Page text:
The Importance and Benefit of Good Internal Audit

The Importance and Benefit of Good Internal Audit

The Importance and Benefit of Good Internal Audit

What is internal audit and why is it important?

Internal audit is the process of examining and evaluating the activities, operations, and systems of an organization to provide assurance, advice, and insight on their effectiveness, efficiency, and compliance. Internal audit helps an organization achieve its objectives, manage its risks, and improve its performance.

Internal audit is especially important for the financial services industry, which faces various challenges and risks in a complex and dynamic environment. The financial services industry includes banks, insurance companies, investment firms, and other entities that provide financial products and services to customers. These entities are subject to strict regulations, high expectations, and intense scrutiny from various stakeholders, such as regulators, customers, investors, and the public. Therefore, they need to have a strong internal audit function that can help them ensure the quality and reliability of their financial reporting, governance, risk management, and internal controls.

What are some of the major red flags in the financial services industry?

  • In our experience we have noted some of the red flags that indicate potential area for improvements in the financial services industry are:
  • Inadequate or ineffective governance and oversight. This includes lack of clear roles and responsibilities, accountability, transparency, communication, and ethical standards among the board, management, and staff of the organization.
  • Poor or inconsistent risk management and internal control practices. This includes lack of risk identification, assessment, mitigation, monitoring, and reporting, as well as insufficient or outdated policies, procedures, systems, and tools to support the risk management and internal control processes.
  • Non-compliance with laws, regulations, standards, and contracts. This includes violations, breaches, fines, penalties, sanctions, or litigation arising from non-compliance with the applicable rules and requirements that govern the organization's activities and operations.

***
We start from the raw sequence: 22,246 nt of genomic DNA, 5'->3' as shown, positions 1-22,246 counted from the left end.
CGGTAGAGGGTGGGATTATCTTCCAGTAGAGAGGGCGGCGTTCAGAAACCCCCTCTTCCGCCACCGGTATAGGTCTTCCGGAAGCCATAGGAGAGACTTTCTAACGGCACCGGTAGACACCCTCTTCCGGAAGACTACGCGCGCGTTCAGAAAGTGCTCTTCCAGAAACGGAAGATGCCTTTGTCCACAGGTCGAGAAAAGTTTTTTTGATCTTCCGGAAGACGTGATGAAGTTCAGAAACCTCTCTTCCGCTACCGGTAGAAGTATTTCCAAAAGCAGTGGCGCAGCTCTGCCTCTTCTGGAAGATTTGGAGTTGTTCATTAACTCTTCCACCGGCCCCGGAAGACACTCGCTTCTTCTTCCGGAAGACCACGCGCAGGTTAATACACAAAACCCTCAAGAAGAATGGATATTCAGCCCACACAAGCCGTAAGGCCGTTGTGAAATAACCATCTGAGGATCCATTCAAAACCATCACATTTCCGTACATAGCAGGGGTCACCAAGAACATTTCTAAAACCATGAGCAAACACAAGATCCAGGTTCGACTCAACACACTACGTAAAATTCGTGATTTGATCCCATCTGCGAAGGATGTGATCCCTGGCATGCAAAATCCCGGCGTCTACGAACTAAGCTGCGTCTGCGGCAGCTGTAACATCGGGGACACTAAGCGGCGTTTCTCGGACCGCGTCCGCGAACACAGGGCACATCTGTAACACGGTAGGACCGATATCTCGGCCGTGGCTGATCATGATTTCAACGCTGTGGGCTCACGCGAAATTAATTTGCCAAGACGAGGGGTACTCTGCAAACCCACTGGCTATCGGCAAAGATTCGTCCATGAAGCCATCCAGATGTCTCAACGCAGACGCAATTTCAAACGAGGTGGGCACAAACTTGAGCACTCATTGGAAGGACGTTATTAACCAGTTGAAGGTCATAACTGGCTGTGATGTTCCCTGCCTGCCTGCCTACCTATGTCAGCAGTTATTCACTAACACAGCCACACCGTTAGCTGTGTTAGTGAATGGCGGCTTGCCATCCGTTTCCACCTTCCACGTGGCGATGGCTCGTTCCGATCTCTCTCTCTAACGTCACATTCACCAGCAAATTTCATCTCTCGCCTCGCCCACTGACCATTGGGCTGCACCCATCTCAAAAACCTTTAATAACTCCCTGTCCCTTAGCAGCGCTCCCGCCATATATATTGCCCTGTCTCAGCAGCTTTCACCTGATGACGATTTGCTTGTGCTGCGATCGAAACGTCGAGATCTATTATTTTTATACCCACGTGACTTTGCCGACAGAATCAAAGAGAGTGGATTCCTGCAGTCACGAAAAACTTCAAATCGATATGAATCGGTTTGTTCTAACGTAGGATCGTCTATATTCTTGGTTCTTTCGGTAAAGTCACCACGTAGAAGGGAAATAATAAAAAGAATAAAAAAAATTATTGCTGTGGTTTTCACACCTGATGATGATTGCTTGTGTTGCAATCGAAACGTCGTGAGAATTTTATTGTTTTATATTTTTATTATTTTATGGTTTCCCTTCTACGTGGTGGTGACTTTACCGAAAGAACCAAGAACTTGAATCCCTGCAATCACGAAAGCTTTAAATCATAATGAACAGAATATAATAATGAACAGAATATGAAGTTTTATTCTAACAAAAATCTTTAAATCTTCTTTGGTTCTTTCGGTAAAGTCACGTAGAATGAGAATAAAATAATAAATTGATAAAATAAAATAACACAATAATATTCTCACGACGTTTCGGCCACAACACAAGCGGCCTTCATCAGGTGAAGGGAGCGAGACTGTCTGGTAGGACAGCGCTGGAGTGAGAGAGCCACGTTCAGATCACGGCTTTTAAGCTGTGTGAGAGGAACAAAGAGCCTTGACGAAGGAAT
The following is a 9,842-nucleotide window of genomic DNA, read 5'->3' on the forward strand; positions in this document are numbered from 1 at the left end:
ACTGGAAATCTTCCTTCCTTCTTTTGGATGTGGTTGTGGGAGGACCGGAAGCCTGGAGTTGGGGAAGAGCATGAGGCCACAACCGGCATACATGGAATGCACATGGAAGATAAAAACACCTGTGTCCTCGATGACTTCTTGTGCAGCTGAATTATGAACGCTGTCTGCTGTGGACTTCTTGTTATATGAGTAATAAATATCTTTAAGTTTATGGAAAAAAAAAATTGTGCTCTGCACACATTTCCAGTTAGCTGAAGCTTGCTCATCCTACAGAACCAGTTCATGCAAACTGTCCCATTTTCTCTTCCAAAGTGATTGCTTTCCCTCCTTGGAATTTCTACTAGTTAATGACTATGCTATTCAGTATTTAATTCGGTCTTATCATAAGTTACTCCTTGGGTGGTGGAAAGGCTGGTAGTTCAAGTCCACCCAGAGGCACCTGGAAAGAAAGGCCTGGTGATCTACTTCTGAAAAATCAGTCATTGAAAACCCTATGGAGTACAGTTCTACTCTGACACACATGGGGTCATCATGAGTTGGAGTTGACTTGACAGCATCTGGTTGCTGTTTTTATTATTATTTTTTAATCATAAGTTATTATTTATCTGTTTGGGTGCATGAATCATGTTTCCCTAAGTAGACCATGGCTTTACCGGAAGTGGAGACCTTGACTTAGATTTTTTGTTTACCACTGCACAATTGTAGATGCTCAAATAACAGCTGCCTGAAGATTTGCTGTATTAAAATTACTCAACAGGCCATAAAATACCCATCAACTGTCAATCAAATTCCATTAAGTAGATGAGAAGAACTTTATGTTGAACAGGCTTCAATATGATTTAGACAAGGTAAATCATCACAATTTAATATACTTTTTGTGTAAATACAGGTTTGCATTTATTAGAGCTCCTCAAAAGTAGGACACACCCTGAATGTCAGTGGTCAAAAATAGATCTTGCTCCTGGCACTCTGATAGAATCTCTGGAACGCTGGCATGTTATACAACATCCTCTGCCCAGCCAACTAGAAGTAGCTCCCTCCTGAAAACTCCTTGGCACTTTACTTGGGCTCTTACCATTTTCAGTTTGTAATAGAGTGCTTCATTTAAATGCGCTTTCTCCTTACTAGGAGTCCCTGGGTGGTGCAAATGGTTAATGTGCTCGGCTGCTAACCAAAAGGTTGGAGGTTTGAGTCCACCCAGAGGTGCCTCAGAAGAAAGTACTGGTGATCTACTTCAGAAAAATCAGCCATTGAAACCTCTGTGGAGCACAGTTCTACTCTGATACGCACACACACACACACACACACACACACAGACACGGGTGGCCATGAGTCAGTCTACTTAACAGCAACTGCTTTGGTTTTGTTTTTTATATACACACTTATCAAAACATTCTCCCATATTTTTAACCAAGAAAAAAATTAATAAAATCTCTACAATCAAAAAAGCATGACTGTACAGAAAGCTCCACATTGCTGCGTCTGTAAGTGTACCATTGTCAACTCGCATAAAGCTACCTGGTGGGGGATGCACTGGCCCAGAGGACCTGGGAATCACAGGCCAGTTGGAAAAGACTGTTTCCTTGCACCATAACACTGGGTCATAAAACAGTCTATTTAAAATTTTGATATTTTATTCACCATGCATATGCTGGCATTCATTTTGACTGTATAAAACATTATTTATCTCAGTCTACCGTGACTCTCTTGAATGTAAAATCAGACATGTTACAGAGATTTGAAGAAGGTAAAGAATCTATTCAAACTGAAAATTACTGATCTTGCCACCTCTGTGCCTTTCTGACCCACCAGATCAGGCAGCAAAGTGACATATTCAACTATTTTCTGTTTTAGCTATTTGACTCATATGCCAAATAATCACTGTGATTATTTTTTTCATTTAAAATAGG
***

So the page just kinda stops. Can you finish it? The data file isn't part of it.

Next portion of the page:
• Fraud, corruption, or misconduct. This includes intentional or unintentional acts of dishonesty, deception, or misappropriation of assets or information by the organization's employees, management, or third parties, such as vendors, customers, or partners.
  • Unusual or suspicious transactions, activities, or relationships. This includes transactions or activities that are inconsistent with the organization's normal business operations, objectives, or strategies, or that involve unusual or complex structures, terms, or parties, such as offshore entities, shell companies, or related parties.

How to address the red flags in the financial services industry?

  • To address the red flags in the financial services industry, the organization should take the following steps:
  • Conduct a thorough and timely investigation of the red flags, using appropriate methods and techniques, such as interviews, document reviews, data analysis, or forensic audits, to determine the nature, extent, and root causes of the issues.
  • Report the findings and recommendations of the investigation to the relevant stakeholders, such as the board, management, regulators, auditors, or law enforcement, depending on the severity and impact of the issues.
  • mplement the corrective and preventive actions to resolve the issues and prevent their recurrence, such as strengthening the governance and oversight, improving the risk management and internal control practices, enhancing the compliance and ethics programs, or taking disciplinary or legal actions against the responsible parties.
  • Monitor and evaluate the effectiveness and sustainability of the actions, using key performance indicators, metrics, or feedback, to ensure that the issues are adequately addressed and the organization's performance and reputation are restored and improved.
  • Choose a skilled internal auditor who has related expertise to enable the organization to derive value from the internal audit.


Internal audit is a vital function that provides value and benefits, by helping the organization identify and address the red flags that may pose significant risks or challenges to its activities, operations, and objectives. By following the best practices and standards of internal audit, the organization can enhance its governance, risk management, internal control, compliance, and ethics, and ultimately achieve its goals and satisfy its stakeholders.

Contact Us

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Reefat Maniar
Senior Manager - Risk & Governance
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Nawaz Saiyed
Partner DIFC - Risk Consulting